Hawaii Employment Law Decisions from July 26, 2015 to August 1, 2015- Jeffrey S. Harris

District Court properly entered judgment against employee, because he failed to prove that the employer did not provide him reasonable accommodation for his disability.  Katz v. Lew, 2015 U.S. App. LEXIS 13388 (9th Cir. July 21, 2015).

District Court properly granted summary judgment against employee's discrimination claims, because he failed to raise a genuine issue of material fact as to whether the legitimate, nondiscriminatory reasons offered for the employer's failure to convert him to a full time position were pretextual, and he failed to raise a genuine dispute of material fact as to whether the employer treated similarly situated employees outside of the employee's protected class more favorably. District court properly granted summary judgment against employee's retaliation claims because he failed to raise a genuine dispute of material fact as to whether adverse actions were taken because of his protected conduct or whether the relevant decision makers were aware of his protected activity.  Billberry v. Brennan, 2015 U.S. App. LEXIS 13401 (9th Cir. July 31, 2015).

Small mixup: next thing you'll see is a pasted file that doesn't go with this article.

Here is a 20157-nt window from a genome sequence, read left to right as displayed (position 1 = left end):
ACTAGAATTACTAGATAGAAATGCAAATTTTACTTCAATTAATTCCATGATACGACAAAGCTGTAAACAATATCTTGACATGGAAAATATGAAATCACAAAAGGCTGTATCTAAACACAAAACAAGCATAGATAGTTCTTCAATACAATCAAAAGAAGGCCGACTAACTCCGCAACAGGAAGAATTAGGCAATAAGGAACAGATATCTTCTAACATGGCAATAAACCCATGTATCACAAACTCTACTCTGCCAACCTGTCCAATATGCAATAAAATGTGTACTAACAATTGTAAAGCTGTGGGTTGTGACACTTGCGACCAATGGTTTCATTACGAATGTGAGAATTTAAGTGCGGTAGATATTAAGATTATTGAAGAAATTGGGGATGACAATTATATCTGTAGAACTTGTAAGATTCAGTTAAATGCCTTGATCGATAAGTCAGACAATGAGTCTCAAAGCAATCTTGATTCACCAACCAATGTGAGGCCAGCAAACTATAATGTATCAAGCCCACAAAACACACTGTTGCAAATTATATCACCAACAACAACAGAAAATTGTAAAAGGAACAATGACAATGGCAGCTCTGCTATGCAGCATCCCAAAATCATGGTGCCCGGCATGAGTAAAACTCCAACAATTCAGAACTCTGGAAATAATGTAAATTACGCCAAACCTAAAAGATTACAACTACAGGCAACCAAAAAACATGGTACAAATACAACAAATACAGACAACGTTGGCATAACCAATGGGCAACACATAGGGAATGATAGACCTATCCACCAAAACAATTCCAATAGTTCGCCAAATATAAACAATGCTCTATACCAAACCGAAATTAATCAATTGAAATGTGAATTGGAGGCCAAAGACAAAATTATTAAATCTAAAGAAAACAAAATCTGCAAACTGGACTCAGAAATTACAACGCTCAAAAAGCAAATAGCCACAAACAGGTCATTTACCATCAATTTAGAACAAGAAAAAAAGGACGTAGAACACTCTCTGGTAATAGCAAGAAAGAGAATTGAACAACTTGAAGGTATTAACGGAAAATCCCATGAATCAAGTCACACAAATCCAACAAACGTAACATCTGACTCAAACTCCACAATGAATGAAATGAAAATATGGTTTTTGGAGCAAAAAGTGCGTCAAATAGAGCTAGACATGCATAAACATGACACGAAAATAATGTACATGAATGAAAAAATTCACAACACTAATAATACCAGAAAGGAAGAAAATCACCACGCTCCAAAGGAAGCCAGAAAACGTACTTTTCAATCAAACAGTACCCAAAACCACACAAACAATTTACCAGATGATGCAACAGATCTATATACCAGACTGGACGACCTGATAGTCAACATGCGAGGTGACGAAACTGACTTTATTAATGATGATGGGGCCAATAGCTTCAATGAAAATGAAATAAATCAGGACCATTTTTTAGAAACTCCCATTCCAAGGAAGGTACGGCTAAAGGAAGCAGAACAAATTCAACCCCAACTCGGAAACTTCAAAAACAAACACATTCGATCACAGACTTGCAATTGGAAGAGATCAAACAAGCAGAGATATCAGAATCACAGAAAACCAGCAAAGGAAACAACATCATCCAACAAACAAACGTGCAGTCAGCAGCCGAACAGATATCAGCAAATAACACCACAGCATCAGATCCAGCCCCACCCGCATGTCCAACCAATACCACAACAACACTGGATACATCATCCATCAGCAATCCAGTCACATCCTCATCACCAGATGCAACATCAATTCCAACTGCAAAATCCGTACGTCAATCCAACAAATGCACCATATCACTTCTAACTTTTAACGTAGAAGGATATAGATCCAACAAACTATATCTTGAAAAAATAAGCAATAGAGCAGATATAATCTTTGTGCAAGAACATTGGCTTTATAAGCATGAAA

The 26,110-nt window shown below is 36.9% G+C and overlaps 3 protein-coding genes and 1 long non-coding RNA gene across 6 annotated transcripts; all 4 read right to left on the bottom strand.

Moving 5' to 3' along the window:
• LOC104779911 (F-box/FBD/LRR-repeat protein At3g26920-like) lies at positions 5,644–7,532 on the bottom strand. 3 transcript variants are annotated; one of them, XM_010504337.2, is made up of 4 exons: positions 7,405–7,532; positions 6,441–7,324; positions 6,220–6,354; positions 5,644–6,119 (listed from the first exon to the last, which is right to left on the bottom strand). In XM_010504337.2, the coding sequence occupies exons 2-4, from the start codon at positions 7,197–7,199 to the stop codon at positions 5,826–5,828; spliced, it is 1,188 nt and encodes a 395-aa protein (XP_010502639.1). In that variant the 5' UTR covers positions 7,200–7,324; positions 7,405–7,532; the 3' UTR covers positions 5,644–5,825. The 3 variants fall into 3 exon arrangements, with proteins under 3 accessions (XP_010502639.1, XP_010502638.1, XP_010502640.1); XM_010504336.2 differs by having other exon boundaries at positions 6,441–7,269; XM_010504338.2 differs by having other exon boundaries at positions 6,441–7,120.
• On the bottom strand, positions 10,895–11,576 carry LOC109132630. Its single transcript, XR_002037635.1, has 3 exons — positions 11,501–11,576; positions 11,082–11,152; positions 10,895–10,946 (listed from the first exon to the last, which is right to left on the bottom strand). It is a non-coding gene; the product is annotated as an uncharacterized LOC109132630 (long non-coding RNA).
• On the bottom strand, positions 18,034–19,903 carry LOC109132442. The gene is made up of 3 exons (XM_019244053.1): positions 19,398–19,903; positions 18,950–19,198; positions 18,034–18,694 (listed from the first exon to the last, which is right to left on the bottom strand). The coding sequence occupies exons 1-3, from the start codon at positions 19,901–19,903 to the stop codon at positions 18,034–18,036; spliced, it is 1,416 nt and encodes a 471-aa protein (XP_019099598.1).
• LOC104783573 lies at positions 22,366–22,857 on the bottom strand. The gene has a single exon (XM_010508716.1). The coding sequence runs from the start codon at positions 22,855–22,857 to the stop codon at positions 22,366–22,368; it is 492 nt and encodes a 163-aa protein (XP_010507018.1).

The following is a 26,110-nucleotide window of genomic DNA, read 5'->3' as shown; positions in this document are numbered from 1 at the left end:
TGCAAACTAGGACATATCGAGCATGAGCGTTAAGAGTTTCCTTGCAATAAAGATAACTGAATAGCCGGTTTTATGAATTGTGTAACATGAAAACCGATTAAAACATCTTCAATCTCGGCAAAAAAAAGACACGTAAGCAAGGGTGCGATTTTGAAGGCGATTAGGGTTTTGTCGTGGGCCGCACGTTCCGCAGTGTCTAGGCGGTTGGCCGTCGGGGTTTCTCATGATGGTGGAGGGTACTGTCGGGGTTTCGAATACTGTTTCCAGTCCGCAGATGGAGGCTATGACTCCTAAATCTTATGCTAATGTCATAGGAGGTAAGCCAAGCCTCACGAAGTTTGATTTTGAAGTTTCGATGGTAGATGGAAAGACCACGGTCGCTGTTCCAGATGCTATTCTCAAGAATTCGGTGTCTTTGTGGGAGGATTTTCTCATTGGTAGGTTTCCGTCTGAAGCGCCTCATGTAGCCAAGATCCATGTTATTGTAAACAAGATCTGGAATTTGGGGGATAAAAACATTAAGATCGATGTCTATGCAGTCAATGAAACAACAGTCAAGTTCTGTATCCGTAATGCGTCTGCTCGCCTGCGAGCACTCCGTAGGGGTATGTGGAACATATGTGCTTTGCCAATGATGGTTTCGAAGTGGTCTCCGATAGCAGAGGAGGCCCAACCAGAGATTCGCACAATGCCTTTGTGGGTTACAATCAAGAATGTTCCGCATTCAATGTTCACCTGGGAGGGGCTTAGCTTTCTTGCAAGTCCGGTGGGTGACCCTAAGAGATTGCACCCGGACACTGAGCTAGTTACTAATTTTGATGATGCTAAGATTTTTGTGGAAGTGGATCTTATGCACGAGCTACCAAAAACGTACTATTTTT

District Court properly granted summary judgment against a discharged employee, because he could not show that he was qualified at the time of his discharge. An essential function of his and every job is the ability to appropriately handle stress and interact with others. The employee was not qualified when that stress lead him to threaten to kill his co-workers in chilling detail and on multiple occasions (at least five times), regardless of whether his threats stemmed from his major depressive disorder.  Mayo v. PCC Structurals, Inc., 2015 U.S. App. LEXIS 13065 (9th Cir. July 28, 2015).

District Court denied summary judgment against employee's disability discrimination claim, because the employee created an issue of material fact as to whether the employer's reason for terminating him was a pretext for discrimination.  Employee said that he received permission from a manager to take home a mattress with a cut in it, explained that he was even helped out of the store with the mattress by another manager and showed that nondisabled employees took pieces of mattresses home.  Employer did not offer evidence sufficient to draw a distinction between the employee taking the mattress with a cut in it and other employees who took portions of mattresses home. Marlang v. Costco Wholesale Corp., 2015 U.S. Dist. LEXIS 98122 (D. Haw. July 28, 2015).

Note: We analyze cases to learn rules the courts will follow or disappoint us if they don't. Rules that the courts follow allow us to behave and provide explanations that they accept. But competent advocates may limit the rules to the facts of the case where they are discussed, or expand rules by showing that differences in other cases are irrelevant.